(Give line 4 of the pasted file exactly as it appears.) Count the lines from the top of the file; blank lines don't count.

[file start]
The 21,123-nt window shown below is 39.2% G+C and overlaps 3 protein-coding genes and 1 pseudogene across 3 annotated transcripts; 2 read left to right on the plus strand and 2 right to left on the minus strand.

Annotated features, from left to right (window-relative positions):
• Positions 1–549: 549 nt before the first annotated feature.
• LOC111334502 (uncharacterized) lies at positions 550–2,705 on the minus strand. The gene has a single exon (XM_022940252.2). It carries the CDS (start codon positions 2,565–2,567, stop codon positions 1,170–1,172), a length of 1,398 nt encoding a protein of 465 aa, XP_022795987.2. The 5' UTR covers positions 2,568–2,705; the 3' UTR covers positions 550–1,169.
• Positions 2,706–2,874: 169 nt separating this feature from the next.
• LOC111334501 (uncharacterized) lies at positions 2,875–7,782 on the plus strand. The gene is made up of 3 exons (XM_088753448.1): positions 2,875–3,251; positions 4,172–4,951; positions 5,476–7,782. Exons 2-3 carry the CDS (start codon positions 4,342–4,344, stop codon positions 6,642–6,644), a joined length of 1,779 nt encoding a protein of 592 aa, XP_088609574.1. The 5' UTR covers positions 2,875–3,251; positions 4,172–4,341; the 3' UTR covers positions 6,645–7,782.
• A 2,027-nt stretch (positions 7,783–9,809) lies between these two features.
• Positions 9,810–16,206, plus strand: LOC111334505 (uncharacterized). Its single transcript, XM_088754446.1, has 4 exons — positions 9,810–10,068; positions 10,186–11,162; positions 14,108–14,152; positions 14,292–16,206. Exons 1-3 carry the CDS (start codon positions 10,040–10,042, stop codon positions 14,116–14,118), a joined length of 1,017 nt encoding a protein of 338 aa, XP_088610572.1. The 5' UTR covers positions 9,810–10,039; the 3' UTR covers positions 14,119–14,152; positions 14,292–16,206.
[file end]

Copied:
• LOC111334502 (uncharacterized) lies at positions 550–2,705 on the minus strand. The gene has a single exon (XM_022940252.2). It carries the CDS (start codon positions 2,565–2,567, stop codon positions 1,170–1,172), a length of 1,398 nt encoding a protein of 465 aa, XP_022795987.2. The 5' UTR covers positions 2,568–2,705; the 3' UTR covers positions 550–1,169.